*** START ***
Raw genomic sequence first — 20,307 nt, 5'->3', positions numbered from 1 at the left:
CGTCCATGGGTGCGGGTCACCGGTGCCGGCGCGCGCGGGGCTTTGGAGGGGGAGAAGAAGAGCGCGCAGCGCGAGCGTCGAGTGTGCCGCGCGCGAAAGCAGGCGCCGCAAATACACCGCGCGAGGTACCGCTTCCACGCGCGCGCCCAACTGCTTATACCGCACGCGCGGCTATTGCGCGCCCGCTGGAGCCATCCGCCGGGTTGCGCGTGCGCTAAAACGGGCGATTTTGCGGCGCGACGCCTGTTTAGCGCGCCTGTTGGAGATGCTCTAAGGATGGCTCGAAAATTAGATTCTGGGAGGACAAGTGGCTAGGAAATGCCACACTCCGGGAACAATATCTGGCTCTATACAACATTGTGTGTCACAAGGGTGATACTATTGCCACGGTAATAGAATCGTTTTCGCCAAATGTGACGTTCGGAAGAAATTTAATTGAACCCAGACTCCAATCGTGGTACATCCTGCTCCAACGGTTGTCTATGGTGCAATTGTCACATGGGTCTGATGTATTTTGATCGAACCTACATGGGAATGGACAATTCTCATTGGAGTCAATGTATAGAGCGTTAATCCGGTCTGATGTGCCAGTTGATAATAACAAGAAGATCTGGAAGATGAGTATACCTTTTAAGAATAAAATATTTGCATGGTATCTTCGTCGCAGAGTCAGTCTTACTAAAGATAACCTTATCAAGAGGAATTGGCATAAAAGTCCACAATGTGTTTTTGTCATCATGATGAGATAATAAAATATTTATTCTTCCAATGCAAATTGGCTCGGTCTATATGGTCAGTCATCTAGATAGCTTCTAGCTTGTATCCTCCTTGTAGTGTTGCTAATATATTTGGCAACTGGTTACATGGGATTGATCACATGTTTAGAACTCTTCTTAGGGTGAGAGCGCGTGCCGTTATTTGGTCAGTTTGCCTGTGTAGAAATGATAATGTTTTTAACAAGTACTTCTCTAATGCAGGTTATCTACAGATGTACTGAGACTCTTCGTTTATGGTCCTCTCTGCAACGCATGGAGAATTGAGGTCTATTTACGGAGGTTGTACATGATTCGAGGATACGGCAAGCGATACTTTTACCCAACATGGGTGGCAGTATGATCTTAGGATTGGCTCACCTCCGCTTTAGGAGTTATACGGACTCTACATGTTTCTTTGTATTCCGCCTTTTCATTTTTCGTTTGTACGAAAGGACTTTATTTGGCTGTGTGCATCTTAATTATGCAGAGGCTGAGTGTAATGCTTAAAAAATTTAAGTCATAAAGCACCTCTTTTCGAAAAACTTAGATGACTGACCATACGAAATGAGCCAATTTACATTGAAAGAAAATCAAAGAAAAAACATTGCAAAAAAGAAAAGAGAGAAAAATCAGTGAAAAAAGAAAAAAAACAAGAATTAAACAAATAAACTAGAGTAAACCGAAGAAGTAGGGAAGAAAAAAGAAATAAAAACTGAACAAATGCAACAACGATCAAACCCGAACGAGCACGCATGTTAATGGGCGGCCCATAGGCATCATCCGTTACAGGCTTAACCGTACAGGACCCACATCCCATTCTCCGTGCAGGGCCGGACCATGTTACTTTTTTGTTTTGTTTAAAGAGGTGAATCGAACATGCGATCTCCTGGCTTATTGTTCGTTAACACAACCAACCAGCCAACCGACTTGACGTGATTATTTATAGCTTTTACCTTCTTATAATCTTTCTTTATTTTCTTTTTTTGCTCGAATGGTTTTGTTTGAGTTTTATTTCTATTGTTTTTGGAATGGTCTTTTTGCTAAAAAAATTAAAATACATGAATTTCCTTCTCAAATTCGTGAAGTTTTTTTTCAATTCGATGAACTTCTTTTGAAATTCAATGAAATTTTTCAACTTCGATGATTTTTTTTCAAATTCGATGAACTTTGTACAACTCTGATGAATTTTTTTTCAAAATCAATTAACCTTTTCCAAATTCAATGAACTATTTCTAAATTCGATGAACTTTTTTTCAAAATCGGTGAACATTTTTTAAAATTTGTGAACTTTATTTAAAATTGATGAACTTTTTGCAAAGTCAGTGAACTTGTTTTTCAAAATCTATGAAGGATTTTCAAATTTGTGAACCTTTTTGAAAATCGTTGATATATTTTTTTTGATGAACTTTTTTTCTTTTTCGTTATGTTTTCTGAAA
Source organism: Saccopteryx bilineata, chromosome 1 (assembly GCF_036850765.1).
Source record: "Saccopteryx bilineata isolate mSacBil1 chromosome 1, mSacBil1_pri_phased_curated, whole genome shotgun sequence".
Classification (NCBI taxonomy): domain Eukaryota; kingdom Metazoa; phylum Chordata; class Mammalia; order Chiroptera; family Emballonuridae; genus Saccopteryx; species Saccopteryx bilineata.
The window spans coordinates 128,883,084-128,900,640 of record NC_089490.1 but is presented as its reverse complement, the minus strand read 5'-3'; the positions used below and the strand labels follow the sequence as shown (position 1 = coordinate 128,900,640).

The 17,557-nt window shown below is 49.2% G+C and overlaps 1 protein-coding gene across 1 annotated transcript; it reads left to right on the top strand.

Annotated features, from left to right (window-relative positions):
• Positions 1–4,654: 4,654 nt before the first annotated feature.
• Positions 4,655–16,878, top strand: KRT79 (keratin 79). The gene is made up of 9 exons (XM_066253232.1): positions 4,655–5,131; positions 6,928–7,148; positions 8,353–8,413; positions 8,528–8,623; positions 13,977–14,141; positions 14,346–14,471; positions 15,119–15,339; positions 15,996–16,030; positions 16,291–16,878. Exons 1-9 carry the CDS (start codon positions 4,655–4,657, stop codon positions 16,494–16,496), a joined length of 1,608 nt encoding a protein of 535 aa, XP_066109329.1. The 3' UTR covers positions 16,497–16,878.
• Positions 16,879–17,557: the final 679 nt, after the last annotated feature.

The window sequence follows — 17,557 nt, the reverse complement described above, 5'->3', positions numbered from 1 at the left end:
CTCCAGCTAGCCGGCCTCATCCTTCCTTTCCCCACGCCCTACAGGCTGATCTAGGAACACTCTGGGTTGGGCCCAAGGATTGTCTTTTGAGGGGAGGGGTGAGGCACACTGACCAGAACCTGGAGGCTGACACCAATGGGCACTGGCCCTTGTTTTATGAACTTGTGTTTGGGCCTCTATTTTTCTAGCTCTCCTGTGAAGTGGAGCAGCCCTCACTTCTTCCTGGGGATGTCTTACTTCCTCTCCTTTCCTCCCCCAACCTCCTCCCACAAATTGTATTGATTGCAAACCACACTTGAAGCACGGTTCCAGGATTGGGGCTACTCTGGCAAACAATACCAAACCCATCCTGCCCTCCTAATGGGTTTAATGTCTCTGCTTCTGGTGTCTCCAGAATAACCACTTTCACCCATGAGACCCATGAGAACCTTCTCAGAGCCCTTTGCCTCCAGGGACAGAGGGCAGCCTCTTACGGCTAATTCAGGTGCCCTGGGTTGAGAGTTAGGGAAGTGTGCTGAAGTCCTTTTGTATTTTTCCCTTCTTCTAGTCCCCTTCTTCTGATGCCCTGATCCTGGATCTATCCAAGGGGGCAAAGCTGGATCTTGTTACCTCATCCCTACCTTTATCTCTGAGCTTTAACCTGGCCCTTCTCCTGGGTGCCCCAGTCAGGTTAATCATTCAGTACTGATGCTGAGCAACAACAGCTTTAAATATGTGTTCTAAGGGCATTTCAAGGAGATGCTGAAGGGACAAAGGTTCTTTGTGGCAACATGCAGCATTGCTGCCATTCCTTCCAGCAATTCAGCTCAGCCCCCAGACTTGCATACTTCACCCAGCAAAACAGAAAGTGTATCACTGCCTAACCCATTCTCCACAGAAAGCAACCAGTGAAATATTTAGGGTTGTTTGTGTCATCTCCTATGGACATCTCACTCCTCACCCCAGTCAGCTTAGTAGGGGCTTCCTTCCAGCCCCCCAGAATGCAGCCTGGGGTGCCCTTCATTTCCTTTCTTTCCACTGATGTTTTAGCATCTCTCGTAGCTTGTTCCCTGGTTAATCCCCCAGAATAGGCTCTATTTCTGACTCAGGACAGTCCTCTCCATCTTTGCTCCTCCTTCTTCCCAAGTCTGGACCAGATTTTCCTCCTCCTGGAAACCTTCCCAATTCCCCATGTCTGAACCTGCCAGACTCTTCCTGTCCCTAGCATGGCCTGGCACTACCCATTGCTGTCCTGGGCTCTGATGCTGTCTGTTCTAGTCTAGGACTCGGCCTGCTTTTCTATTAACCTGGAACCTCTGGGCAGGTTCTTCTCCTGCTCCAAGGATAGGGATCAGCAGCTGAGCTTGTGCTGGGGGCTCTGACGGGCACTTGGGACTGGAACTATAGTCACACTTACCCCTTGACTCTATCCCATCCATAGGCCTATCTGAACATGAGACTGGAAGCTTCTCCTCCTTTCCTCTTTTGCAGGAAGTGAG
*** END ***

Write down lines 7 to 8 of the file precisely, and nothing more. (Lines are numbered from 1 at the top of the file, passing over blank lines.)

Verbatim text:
The 17,557-nt window shown below is 49.2% G+C and overlaps 1 protein-coding gene across 1 annotated transcript; it reads left to right on the top strand.

Annotated features, from left to right (window-relative positions):